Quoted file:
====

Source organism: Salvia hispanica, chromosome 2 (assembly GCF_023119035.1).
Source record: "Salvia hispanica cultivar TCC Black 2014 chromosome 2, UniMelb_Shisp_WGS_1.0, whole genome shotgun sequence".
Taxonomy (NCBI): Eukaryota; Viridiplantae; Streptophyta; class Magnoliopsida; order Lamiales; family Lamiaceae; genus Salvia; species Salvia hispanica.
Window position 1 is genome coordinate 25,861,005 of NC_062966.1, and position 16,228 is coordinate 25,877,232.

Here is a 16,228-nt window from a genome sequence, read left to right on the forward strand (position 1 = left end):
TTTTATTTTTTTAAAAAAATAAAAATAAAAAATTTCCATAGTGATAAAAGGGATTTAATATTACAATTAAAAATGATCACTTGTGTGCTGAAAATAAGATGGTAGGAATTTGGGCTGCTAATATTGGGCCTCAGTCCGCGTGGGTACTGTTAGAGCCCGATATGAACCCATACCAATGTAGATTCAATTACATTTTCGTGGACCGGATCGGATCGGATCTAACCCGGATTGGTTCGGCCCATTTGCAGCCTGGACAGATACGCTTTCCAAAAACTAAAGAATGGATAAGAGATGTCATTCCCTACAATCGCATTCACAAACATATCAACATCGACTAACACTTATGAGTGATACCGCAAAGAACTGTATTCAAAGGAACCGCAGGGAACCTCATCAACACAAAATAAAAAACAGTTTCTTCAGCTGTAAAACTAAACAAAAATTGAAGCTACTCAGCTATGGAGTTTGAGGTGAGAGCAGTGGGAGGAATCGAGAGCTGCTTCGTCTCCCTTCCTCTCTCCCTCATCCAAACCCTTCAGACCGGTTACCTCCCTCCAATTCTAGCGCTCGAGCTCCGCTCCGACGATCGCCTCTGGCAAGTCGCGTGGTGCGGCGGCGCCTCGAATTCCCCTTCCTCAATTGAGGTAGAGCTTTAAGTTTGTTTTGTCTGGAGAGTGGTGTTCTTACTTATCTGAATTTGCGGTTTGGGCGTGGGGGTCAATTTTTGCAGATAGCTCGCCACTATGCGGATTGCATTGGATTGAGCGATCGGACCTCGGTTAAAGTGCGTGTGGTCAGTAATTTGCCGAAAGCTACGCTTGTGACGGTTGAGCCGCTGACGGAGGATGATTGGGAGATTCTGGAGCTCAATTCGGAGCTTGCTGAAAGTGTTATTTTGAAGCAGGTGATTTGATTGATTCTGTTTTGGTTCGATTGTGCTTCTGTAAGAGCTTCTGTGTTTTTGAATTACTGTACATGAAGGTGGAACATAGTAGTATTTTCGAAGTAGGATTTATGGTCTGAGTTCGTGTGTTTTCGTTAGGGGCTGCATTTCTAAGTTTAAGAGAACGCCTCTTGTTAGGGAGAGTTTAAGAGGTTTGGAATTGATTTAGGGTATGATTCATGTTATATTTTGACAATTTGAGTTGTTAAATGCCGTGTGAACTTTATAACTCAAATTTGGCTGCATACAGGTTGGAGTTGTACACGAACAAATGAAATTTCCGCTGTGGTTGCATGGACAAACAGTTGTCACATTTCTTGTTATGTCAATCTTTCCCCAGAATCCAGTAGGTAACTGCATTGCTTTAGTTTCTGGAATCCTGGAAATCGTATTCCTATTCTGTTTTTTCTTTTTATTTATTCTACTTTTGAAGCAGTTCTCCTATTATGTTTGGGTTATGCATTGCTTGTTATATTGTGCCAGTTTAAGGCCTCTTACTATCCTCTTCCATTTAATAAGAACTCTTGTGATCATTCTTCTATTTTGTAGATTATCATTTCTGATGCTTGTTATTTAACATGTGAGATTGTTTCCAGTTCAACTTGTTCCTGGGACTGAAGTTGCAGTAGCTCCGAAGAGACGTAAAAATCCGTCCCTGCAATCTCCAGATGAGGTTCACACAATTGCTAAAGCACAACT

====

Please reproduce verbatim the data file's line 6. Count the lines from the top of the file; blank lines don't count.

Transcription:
TTTTATTTTTTTAAAAAAATAAAAATAAAAAATTTCCATAGTGATAAAAGGGATTTAATATTACAATTAAAAATGATCACTTGTGTGCTGAAAATAAGATGGTAGGAATTTGGGCTGCTAATATTGGGCCTCAGTCCGCGTGGGTACTGTTAGAGCCCGATATGAACCCATACCAATGTAGATTCAATTACATTTTCGTGGACCGGATCGGATCGGATCTAACCCGGATTGGTTCGGCCCATTTGCAGCCTGGACAGATACGCTTTCCAAAAACTAAAGAATGGATAAGAGATGTCATTCCCTACAATCGCATTCACAAACATATCAACATCGACTAACACTTATGAGTGATACCGCAAAGAACTGTATTCAAAGGAACCGCAGGGAACCTCATCAACACAAAATAAAAAACAGTTTCTTCAGCTGTAAAACTAAACAAAAATTGAAGCTACTCAGCTATGGAGTTTGAGGTGAGAGCAGTGGGAGGAATCGAGAGCTGCTTCGTCTCCCTTCCTCTCTCCCTCATCCAAACCCTTCAGACCGGTTACCTCCCTCCAATTCTAGCGCTCGAGCTCCGCTCCGACGATCGCCTCTGGCAAGTCGCGTGGTGCGGCGGCGCCTCGAATTCCCCTTCCTCAATTGAGGTAGAGCTTTAAGTTTGTTTTGTCTGGAGAGTGGTGTTCTTACTTATCTGAATTTGCGGTTTGGGCGTGGGGGTCAATTTTTGCAGATAGCTCGCCACTATGCGGATTGCATTGGATTGAGCGATCGGACCTCGGTTAAAGTGCGTGTGGTCAGTAATTTGCCGAAAGCTACGCTTGTGACGGTTGAGCCGCTGACGGAGGATGATTGGGAGATTCTGGAGCTCAATTCGGAGCTTGCTGAAAGTGTTATTTTGAAGCAGGTGATTTGATTGATTCTGTTTTGGTTCGATTGTGCTTCTGTAAGAGCTTCTGTGTTTTTGAATTACTGTACATGAAGGTGGAACATAGTAGTATTTTCGAAGTAGGATTTATGGTCTGAGTTCGTGTGTTTTCGTTAGGGGCTGCATTTCTAAGTTTAAGAGAACGCCTCTTGTTAGGGAGAGTTTAAGAGGTTTGGAATTGATTTAGGGTATGATTCATGTTATATTTTGACAATTTGAGTTGTTAAATGCCGTGTGAACTTTATAACTCAAATTTGGCTGCATACAGGTTGGAGTTGTACACGAACAAATGAAATTTCCGCTGTGGTTGCATGGACAAACAGTTGTCACATTTCTTGTTATGTCAATCTTTCCCCAGAATCCAGTAGGTAACTGCATTGCTTTAGTTTCTGGAATCCTGGAAATCGTATTCCTATTCTGTTTTTTCTTTTTATTTATTCTACTTTTGAAGCAGTTCTCCTATTATGTTTGGGTTATGCATTGCTTGTTATATTGTGCCAGTTTAAGGCCTCTTACTATCCTCTTCCATTTAATAAGAACTCTTGTGATCATTCTTCTATTTTGTAGATTATCATTTCTGATGCTTGTTATTTAACATGTGAGATTGTTTCCAGTTCAACTTGTTCCTGGGACTGAAGTTGCAGTAGCTCCGAAGAGACGTAAAAATCCGTCCCTGCAATCTCCAGATGAGGTTCACACAATTGCTAAAGCACAACT